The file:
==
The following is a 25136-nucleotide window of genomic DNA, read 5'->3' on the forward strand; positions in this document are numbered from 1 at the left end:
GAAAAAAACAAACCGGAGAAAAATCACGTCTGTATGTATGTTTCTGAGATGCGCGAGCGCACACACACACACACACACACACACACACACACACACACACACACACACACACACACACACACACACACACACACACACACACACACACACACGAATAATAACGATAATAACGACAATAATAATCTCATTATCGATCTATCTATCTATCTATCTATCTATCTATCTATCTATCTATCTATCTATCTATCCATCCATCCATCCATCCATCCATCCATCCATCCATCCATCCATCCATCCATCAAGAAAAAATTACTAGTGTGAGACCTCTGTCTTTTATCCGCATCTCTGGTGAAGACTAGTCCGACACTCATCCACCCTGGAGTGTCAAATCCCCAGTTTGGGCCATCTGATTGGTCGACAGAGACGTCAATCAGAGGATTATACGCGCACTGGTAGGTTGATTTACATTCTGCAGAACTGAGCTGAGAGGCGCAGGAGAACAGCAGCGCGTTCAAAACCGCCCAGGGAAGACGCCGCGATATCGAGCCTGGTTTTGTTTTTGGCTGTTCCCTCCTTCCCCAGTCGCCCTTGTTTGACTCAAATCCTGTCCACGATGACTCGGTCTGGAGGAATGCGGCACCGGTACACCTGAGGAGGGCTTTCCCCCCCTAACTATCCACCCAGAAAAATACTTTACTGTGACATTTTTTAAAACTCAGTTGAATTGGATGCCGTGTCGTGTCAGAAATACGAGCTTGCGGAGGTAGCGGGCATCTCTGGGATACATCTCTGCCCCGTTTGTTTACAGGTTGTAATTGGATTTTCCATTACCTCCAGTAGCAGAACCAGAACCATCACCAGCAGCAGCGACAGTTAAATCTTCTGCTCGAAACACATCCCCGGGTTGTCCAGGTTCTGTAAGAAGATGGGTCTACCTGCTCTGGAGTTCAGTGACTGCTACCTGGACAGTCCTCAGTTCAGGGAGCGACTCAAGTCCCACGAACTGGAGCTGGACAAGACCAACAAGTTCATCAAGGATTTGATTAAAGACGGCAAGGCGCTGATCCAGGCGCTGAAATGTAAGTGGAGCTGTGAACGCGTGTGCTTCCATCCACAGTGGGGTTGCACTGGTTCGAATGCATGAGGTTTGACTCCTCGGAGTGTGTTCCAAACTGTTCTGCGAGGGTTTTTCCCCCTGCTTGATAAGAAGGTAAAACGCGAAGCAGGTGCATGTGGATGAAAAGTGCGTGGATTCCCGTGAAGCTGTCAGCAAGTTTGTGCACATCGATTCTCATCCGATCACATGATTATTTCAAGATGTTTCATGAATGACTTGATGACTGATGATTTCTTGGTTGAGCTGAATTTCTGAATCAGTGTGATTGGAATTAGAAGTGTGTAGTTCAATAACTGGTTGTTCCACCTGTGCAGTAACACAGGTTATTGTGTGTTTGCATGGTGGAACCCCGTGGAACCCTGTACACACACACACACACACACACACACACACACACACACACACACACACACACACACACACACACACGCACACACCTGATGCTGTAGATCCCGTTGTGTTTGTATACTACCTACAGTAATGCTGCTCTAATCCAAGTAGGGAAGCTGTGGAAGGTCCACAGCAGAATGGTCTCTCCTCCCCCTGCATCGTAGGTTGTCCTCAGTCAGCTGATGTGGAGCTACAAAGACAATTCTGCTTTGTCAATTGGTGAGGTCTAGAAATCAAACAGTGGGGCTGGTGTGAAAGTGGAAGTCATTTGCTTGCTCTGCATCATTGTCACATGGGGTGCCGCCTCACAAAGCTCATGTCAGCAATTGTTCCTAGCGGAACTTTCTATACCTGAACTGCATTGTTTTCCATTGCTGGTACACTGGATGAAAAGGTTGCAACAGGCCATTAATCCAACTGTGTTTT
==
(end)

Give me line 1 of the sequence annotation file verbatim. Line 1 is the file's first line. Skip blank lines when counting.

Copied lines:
The following is a 25136-nucleotide window of genomic DNA, read 5'->3' on the forward strand; positions in this document are numbered from 1 at the left end: